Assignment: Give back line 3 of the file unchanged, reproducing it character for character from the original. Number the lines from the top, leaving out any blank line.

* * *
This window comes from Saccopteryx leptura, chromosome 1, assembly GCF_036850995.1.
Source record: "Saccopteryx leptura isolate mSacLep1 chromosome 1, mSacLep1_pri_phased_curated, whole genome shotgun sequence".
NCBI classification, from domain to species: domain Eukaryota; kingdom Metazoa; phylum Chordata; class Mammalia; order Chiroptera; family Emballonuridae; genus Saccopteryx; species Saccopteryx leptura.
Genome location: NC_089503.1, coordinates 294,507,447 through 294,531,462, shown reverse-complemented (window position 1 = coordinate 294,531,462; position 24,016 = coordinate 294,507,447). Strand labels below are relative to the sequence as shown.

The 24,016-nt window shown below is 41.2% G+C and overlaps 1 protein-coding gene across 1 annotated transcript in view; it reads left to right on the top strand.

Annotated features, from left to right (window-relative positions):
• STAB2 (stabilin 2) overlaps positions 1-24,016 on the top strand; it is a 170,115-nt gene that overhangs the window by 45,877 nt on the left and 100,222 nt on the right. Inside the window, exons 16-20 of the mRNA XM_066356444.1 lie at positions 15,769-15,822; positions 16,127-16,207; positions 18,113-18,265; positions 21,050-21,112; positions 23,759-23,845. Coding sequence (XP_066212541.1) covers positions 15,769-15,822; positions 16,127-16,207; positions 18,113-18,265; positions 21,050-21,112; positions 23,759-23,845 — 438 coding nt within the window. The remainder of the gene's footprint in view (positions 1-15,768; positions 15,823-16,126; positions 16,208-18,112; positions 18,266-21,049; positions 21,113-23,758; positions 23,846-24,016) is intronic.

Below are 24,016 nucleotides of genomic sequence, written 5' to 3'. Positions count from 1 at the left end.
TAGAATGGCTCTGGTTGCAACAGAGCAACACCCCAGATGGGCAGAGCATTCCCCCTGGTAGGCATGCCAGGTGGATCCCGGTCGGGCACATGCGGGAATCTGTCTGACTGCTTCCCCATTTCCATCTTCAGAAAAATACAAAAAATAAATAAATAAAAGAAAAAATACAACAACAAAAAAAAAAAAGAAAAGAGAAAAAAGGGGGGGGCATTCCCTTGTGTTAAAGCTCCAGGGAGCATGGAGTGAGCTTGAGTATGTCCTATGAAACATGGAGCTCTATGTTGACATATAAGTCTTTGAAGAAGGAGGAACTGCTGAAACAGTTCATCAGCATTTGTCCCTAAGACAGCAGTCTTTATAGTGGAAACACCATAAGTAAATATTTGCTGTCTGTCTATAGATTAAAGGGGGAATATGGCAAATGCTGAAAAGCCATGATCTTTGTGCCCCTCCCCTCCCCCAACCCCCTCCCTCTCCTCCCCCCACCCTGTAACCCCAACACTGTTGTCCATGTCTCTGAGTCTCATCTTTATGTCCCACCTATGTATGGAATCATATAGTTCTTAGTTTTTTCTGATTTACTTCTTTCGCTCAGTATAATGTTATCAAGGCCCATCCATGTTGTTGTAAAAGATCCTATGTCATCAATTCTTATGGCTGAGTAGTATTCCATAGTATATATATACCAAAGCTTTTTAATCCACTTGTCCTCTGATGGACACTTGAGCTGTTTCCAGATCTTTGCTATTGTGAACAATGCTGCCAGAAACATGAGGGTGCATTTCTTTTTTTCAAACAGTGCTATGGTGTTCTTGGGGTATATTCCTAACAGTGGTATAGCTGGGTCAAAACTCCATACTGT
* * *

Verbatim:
NCBI classification, from domain to species: domain Eukaryota; kingdom Metazoa; phylum Chordata; class Mammalia; order Chiroptera; family Emballonuridae; genus Saccopteryx; species Saccopteryx leptura.